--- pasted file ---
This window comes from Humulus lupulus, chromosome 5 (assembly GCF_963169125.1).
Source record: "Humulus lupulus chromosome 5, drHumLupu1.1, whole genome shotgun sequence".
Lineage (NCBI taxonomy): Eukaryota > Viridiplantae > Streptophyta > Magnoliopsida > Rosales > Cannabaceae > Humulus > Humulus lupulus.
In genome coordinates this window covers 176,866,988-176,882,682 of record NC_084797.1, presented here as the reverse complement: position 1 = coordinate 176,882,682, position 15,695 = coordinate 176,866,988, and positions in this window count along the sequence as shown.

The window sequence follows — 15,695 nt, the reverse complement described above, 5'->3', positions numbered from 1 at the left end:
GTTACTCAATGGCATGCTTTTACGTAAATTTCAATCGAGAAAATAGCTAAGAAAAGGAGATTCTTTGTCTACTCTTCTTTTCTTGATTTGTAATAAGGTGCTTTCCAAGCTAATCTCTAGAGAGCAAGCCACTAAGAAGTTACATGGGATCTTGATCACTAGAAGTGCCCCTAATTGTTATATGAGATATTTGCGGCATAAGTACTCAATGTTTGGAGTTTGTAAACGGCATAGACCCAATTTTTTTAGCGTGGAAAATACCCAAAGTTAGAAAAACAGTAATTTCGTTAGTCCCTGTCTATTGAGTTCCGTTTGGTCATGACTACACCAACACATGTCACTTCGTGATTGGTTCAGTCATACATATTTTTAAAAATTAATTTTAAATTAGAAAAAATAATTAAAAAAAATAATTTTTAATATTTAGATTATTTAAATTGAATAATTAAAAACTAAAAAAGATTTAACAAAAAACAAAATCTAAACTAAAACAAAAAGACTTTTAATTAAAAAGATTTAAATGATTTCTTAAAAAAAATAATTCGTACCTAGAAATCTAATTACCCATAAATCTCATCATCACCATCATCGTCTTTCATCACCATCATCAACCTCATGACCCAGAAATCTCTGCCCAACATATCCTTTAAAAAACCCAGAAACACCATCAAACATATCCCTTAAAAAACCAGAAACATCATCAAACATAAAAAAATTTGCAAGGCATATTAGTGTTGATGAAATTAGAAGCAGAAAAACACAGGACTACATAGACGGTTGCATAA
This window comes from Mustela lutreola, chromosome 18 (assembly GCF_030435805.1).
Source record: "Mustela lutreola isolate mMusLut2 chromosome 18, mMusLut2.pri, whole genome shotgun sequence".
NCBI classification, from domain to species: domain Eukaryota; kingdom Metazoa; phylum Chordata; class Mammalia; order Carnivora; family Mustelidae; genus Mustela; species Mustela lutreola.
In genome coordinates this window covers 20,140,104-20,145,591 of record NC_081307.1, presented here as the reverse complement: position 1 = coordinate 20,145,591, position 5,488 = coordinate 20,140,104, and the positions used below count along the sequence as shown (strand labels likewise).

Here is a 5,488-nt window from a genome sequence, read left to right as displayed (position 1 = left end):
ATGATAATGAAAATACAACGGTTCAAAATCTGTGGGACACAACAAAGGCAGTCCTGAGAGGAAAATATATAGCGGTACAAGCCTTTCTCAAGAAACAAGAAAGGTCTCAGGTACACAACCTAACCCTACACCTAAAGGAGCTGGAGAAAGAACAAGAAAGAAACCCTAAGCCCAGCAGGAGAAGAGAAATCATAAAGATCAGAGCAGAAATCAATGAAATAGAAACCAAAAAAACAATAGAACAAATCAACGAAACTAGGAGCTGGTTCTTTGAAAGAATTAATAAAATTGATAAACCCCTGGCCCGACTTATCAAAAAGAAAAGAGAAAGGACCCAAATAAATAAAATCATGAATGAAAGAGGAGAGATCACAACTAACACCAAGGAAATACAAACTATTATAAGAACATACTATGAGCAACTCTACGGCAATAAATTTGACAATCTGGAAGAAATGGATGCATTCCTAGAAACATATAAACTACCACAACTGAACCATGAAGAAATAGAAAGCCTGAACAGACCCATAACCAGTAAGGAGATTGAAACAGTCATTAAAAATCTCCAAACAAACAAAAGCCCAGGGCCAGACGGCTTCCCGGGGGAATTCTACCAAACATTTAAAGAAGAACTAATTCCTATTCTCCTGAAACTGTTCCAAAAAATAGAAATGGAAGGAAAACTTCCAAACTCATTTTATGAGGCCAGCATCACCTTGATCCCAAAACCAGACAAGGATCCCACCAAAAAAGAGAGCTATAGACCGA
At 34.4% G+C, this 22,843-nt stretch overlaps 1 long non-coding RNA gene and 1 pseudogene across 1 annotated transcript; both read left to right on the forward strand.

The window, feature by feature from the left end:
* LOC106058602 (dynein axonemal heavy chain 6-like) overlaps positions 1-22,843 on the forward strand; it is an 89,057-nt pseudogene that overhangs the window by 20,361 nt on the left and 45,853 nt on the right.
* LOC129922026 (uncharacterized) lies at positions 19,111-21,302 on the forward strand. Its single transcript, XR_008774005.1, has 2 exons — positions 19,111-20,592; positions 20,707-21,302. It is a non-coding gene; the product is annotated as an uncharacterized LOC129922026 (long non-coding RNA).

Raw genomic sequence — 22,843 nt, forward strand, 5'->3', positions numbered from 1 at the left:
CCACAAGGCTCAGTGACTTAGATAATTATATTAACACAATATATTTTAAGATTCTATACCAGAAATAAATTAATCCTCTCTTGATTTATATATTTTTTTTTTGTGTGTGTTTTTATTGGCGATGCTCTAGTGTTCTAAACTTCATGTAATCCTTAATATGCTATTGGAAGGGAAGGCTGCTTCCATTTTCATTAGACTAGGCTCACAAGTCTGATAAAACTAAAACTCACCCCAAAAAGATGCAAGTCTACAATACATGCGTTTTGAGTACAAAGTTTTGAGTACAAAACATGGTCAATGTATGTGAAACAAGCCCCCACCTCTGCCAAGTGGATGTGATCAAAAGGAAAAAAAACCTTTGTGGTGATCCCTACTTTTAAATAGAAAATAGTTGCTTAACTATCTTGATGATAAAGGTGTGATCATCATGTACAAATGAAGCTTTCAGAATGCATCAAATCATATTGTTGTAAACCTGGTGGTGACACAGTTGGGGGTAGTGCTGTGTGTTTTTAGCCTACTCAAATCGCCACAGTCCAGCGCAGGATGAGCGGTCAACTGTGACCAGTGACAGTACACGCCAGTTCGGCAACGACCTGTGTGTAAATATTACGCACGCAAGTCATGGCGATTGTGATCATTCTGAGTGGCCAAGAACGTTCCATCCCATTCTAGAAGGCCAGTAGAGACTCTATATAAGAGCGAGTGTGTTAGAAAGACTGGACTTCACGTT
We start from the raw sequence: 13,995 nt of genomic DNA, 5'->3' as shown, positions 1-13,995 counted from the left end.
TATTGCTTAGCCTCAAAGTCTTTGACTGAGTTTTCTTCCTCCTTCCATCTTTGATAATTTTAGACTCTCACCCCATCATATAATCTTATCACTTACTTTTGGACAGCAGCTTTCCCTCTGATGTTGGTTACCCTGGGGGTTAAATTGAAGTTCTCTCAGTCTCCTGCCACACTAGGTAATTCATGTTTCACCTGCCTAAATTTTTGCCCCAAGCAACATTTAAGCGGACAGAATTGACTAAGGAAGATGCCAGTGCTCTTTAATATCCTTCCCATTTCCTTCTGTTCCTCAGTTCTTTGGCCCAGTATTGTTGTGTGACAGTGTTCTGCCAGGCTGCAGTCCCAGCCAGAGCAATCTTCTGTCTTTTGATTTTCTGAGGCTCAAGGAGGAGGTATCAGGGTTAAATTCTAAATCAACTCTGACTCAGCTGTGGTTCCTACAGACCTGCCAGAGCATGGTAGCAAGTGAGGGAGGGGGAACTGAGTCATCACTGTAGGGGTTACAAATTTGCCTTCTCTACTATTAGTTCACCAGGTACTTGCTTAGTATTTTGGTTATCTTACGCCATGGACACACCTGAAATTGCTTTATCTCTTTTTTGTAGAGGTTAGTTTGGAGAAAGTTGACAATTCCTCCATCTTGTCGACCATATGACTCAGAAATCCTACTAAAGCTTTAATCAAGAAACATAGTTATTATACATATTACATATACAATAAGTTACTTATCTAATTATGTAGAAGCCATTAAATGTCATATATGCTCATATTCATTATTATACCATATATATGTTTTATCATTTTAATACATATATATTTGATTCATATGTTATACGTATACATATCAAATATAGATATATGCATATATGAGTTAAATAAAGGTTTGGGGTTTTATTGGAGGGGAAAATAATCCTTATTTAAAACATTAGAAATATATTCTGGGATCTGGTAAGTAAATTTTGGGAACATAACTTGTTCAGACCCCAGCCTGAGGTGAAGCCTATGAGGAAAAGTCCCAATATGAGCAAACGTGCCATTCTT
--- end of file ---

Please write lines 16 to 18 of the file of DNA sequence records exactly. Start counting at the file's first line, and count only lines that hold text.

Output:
* LOC129922026 (uncharacterized) lies at positions 19,111-21,302 on the forward strand. Its single transcript, XR_008774005.1, has 2 exons — positions 19,111-20,592; positions 20,707-21,302. It is a non-coding gene; the product is annotated as an uncharacterized LOC129922026 (long non-coding RNA).

Raw genomic sequence — 22,843 nt, forward strand, 5'->3', positions numbered from 1 at the left:
CCACAAGGCTCAGTGACTTAGATAATTATATTAACACAATATATTTTAAGATTCTATACCAGAAATAAATTAATCCTCTCTTGATTTATATATTTTTTTTTTGTGTGTGTTTTTATTGGCGATGCTCTAGTGTTCTAAACTTCATGTAATCCTTAATATGCTATTGGAAGGGAAGGCTGCTTCCATTTTCATTAGACTAGGCTCACAAGTCTGATAAAACTAAAACTCACCCCAAAAAGATGCAAGTCTACAATACATGCGTTTTGAGTACAAAGTTTTGAGTACAAAACATGGTCAATGTATGTGAAACAAGCCCCCACCTCTGCCAAGTGGATGTGATCAAAAGGAAAAAAAACCTTTGTGGTGATCCCTACTTTTAAATAGAAAATAGTTGCTTAACTATCTTGATGATAAAGGTGTGATCATCATGTACAAATGAAGCTTTCAGAATGCATCAAATCATATTGTTGTAAACCTGGTGGTGACACAGTTGGGGGTAGTGCTGTGTGTTTTTAGCCTACTCAAATCGCCACAGTCCAGCGCAGGATGAGCGGTCAACTGTGACCAGTGACAGTACACGCCAGTTCGGCAACGACCTGTGTGTAAATATTACGCACGCAAGTCATGGCGATTGTGATCATTCTGAGTGGCCAAGAACGTTCCATCCCATTCTAGAAGGCCAGTAGAGACTCTATATAAGAGCGAGTGTGTTAGAAAGACTGGACTTCACGTT